Ain't that the truth!

And Larry, I have some very bad news about this wacked-out zone we're in.

Was visiting a nursery and got to talking with the person who runs it - said that back in '83, the temps went down to (ready 4 this?)... 17!

Now I was here in '83, and I don't remember anything like that.  But that could be an age/memory thing hehe.

Talk about spindle-mush!  I don't think even a palm sock would save it.

Share this post


Link to post
Share on other sites
spockvr6

(SunnyFl @ Jul. 29 2006,21:07)

QUOTE
And Larry, I have some very bad news about this wacked-out zone we're in.

Was visiting a nursery and got to talking with the person who runs it - said that back in '83, the temps went down to (ready 4 this?)... 17!

That is completely believable!

The nursery I go to up here in Tarpon Springs is in a nasty cold pocket.  As an example of how bad this cold pocket is, they recorded 24F on 2/14/2006!  I am but a few miles further west and was 34F.

In any case, they are inland maybe 7-8 miles and in a low spot relative to the surrounding area.  They have also been in this location for about 50 years.  The owner told me the lowest temp they have ever recorded was...GULP....13F!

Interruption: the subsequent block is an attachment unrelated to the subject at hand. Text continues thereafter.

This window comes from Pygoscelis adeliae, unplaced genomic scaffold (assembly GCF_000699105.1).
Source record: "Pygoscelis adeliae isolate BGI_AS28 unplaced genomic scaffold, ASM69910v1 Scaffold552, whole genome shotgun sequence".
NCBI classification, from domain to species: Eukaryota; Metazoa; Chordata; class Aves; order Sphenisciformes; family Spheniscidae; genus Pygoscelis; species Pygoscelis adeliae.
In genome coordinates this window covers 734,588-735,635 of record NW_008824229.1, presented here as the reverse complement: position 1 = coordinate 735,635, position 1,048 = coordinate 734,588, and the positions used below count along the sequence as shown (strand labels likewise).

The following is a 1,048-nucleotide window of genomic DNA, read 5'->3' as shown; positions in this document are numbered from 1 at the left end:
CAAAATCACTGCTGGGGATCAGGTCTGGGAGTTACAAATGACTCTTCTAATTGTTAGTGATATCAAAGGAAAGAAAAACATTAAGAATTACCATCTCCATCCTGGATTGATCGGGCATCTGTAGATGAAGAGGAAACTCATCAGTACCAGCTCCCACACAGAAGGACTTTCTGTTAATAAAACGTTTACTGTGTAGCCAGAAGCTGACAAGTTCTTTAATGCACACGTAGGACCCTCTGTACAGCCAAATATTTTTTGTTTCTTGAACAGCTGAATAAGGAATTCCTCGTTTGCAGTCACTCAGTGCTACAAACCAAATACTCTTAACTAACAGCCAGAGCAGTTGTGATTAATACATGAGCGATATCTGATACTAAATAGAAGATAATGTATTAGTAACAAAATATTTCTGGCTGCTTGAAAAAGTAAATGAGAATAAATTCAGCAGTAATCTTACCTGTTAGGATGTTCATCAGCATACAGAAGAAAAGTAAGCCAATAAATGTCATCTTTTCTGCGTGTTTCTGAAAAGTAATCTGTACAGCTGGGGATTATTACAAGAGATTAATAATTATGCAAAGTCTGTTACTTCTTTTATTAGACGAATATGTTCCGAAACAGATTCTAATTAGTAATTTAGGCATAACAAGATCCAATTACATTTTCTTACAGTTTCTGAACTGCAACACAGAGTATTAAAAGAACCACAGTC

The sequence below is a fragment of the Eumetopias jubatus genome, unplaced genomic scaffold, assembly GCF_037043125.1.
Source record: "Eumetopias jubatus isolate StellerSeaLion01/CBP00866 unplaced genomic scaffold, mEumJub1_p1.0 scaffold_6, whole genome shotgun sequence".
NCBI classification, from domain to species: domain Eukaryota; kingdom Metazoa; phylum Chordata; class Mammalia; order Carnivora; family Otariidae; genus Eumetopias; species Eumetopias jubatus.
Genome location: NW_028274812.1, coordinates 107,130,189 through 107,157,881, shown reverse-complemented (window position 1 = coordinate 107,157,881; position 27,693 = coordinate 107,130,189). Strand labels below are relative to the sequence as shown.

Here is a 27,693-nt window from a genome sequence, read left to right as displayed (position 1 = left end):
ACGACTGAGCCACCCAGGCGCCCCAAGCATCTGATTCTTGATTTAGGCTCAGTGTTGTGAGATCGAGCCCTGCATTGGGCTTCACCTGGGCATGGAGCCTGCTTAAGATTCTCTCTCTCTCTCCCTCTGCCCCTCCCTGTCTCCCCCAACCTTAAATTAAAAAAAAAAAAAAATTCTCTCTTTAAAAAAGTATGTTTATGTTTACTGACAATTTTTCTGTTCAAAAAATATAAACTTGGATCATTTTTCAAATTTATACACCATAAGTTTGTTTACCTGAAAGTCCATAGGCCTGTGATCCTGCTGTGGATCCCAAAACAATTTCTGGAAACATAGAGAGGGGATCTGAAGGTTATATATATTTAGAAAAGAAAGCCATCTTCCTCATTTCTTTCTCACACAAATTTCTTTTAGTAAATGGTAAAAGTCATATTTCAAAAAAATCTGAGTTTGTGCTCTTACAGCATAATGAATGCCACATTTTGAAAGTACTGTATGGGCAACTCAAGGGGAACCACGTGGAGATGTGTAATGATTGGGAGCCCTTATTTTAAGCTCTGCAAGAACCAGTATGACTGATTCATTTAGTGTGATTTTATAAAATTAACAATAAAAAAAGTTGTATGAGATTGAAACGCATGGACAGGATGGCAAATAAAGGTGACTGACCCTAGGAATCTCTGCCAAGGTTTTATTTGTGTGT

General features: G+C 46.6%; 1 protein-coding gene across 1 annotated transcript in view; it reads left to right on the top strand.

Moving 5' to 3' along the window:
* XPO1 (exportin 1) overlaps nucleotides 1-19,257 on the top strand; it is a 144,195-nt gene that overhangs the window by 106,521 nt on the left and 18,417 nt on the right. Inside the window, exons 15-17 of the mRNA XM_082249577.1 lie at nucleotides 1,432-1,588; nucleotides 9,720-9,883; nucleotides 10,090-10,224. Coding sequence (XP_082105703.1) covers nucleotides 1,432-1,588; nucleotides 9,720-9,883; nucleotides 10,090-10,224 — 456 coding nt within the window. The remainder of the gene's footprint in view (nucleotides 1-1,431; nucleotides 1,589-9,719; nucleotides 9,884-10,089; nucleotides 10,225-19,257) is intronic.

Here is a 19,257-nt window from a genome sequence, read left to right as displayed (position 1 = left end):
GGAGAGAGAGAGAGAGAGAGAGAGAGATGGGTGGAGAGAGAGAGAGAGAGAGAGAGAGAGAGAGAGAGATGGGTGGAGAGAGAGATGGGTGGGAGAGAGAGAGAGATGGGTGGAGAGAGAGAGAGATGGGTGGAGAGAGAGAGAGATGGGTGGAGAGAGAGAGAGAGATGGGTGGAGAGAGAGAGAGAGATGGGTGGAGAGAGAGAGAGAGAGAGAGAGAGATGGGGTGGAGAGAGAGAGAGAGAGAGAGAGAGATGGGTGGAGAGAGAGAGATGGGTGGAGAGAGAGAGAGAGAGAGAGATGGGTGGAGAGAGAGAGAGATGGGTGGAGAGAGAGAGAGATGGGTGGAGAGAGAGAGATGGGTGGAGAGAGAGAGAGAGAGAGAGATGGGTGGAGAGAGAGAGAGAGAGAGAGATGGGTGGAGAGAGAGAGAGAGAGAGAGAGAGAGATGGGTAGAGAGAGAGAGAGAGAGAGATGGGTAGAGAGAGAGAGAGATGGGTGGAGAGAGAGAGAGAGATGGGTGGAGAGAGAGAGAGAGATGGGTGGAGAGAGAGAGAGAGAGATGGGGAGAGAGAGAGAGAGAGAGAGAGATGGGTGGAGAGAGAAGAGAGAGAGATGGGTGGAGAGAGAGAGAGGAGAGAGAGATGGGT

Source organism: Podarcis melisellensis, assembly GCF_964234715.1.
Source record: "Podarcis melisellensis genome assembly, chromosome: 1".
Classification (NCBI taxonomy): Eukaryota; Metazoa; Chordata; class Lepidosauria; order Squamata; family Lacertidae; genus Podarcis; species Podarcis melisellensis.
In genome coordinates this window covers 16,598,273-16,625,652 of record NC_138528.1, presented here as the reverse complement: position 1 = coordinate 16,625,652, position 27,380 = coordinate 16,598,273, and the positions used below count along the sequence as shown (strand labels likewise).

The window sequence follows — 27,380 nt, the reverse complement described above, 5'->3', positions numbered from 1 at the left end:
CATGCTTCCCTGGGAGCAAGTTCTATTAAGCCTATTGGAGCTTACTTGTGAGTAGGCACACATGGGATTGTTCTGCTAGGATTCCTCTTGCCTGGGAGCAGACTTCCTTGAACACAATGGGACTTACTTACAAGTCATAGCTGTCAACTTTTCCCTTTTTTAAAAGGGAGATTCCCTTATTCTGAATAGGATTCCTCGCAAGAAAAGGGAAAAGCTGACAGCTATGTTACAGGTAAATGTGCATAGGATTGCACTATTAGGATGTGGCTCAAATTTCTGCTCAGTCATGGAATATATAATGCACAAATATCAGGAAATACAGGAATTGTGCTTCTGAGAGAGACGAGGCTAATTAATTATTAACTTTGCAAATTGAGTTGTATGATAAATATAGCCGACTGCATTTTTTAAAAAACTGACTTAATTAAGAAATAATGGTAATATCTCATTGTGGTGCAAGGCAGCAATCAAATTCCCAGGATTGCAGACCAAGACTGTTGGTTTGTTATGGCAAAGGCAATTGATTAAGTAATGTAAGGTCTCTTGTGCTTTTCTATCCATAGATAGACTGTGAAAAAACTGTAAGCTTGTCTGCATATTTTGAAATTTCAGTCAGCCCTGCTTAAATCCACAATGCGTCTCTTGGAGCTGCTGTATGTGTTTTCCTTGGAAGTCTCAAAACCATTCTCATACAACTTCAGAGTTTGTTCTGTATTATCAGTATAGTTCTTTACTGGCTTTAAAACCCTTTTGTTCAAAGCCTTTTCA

Share this post


Link to post
Share on other sites
spockvr6

(SunnyFl @ Jul. 29 2006,21:07)

QUOTE
 I don't think even a palm sock would save it.

I am not braggin' on my palm socks, but the socks along with rope lights could COOK a Spindle!  

But...a sock alone with no supplemental heat....salut Spindle :D

Share this post


Link to post
Share on other sites
Walt

Spindles don't handle frost and low temperatures in the high 20s well; I learned that the hard way on two occasions.

I have a small spindle palm that got fried the morning of 2/14/06 and it's only put out one frond since then. That's a bad sign as many palms, once severly cold damaged slow way down in growth. And invariably, they don't make it in the long term.  But I will have to wait and see on this particular spindle palm before I pass final judgement.

The spindle palm below is growing in Sebring, Florida. I know for a fact it was there in May of 1989 as I have a photo of it, hence it surely survied the infamous Christmas of 1989 freeze. However, it is in a protected spot, facing east with the building behind it and partial building to the north of it.

359816869kRvbXb_th.jpg

by waltcat100

Share this post


Link to post
Share on other sites
ruskinPalms